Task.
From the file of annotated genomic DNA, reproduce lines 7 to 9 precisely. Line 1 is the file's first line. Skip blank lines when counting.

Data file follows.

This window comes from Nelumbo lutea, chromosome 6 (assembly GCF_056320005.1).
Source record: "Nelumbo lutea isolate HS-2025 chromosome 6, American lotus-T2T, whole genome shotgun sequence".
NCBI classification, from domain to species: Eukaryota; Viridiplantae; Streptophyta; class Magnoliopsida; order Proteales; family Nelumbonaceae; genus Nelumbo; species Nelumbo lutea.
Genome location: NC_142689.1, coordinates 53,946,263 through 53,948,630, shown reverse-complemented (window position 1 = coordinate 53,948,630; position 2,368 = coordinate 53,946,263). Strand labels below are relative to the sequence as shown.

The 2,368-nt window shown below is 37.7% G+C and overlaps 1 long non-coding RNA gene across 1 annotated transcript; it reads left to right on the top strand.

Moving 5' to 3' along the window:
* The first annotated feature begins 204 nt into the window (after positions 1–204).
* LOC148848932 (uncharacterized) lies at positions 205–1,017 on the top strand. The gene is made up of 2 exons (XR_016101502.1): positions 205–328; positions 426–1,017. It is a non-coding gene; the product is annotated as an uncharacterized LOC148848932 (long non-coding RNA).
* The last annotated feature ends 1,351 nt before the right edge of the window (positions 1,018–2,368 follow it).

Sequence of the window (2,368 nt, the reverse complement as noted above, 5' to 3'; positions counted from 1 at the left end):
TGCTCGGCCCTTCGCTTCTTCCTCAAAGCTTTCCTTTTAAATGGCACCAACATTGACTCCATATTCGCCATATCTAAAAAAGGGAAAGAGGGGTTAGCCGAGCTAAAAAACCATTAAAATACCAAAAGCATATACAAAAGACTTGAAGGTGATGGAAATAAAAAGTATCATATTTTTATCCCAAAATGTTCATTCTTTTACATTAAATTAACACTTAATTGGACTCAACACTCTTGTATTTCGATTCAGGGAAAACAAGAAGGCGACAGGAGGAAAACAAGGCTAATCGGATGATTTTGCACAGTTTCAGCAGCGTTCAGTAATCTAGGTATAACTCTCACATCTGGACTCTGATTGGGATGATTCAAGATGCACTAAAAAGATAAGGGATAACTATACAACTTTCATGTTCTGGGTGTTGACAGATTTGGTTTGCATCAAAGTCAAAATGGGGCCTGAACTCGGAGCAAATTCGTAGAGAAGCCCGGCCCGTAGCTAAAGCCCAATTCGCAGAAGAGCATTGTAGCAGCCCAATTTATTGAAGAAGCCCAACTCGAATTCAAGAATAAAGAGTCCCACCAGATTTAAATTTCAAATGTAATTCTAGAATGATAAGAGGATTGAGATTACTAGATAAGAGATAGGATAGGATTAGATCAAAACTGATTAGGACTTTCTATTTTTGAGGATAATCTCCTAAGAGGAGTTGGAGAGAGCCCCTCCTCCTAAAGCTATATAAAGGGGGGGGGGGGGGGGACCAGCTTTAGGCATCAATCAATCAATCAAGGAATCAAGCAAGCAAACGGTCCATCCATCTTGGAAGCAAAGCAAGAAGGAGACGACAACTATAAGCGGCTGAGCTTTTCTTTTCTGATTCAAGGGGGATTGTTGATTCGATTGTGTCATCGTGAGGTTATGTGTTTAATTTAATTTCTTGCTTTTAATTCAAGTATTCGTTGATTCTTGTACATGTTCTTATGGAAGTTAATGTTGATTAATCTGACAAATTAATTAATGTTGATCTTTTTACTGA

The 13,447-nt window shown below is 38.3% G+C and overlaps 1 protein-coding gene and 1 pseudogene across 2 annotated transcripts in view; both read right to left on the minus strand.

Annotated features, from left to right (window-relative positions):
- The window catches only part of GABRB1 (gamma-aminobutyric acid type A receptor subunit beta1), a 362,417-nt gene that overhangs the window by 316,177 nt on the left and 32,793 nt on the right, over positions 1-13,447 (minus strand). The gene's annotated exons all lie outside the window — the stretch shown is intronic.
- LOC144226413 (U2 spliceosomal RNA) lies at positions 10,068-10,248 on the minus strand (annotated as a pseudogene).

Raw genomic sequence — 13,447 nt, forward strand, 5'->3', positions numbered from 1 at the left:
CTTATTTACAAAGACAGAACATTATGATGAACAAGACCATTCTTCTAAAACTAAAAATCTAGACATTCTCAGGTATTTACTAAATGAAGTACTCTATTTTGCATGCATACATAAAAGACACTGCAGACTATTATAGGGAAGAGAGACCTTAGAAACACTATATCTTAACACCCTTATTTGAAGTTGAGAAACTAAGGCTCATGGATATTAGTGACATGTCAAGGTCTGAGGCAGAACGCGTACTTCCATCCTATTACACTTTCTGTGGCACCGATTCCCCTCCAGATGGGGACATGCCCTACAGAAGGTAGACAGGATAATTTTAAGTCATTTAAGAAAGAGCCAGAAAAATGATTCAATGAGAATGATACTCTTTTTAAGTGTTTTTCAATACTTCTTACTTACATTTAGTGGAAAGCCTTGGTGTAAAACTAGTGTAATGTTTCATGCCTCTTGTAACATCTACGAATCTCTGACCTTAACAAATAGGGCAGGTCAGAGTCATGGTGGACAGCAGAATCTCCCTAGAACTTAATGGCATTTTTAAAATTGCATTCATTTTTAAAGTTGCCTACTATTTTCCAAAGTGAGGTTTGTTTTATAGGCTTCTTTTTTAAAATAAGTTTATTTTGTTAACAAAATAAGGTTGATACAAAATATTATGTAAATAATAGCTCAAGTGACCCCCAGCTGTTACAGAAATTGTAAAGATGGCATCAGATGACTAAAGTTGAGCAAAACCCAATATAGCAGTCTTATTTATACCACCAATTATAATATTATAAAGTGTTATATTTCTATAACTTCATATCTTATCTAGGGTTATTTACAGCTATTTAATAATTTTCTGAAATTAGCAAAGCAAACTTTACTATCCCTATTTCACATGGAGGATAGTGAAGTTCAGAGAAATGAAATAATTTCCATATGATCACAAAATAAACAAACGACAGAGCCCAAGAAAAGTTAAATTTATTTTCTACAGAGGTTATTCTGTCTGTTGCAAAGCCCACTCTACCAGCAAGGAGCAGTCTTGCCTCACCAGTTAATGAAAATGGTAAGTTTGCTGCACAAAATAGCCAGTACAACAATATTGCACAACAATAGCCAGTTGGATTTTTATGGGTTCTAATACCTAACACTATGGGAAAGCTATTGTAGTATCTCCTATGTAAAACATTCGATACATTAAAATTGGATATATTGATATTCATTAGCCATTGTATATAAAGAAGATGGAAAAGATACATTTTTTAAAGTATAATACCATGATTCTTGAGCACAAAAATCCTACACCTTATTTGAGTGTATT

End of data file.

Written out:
* The first annotated feature begins 204 nt into the window (after positions 1–204).
* LOC148848932 (uncharacterized) lies at positions 205–1,017 on the top strand. The gene is made up of 2 exons (XR_016101502.1): positions 205–328; positions 426–1,017. It is a non-coding gene; the product is annotated as an uncharacterized LOC148848932 (long non-coding RNA).
* The last annotated feature ends 1,351 nt before the right edge of the window (positions 1,018–2,368 follow it).